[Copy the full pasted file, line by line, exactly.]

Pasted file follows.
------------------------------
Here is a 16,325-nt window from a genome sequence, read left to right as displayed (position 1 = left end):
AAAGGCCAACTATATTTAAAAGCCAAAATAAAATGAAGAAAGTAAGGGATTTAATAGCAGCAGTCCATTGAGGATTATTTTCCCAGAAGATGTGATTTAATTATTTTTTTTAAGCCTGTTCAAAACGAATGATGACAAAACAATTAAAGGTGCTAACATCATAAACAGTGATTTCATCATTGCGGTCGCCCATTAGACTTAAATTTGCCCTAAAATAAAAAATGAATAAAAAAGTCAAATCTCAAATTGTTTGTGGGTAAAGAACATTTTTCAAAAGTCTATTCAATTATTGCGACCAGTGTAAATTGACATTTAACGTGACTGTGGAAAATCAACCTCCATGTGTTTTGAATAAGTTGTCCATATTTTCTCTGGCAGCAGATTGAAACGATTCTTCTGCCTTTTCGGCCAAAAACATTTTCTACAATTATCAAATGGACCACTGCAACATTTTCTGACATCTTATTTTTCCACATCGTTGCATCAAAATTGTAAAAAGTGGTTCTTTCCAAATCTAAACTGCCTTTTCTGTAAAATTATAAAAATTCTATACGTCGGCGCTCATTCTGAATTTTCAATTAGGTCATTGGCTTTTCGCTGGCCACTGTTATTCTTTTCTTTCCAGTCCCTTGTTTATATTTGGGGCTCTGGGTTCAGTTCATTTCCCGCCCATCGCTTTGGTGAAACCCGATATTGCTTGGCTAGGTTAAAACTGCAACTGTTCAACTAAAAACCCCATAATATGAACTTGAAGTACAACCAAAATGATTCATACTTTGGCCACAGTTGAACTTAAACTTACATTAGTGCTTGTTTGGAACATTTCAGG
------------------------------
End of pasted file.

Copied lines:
Here is a 16,325-nt window from a genome sequence, read left to right as displayed (position 1 = left end):
AAAGGCCAACTATATTTAAAAGCCAAAATAAAATGAAGAAAGTAAGGGATTTAATAGCAGCAGTCCATTGAGGATTATTTTCCCAGAAGATGTGATTTAATTATTTTTTTTAAGCCTGTTCAAAACGAATGATGACAAAACAATTAAAGGTGCTAACATCATAAACAGTGATTTCATCATTGCGGTCGCCCATTAGACTTAAATTTGCCCTAAAATAAAAAATGAATAAAAAAGTCAAATCTCAAATTGTTTGTGGGTAAAGAACATTTTTCAAAAGTCTATTCAATTATTGCGACCAGTGTAAATTGACATTTAACGTGACTGTGGAAAATCAACCTCCATGTGTTTTGAATAAGTTGTCCATATTTTCTCTGGCAGCAGATTGAAACGATTCTTCTGCCTTTTCGGCCAAAAACATTTTCTACAATTATCAAATGGACCACTGCAACATTTTCTGACATCTTATTTTTCCACATCGTTGCATCAAAATTGTAAAAAGTGGTTCTTTCCAAATCTAAACTGCCTTTTCTGTAAAATTATAAAAATTCTATACGTCGGCGCTCATTCTGAATTTTCAATTAGGTCATTGGCTTTTCGCTGGCCACTGTTATTCTTTTCTTTCCAGTCCCTTGTTTATATTTGGGGCTCTGGGTTCAGTTCATTTCCCGCCCATCGCTTTGGTGAAACCCGATATTGCTTGGCTAGGTTAAAACTGCAACTGTTCAACTAAAAACCCCATAATATGAACTTGAAGTACAACCAAAATGATTCATACTTTGGCCACAGTTGAACTTAAACTTACATTAGTGCTTGTTTGGAACATTTCAGG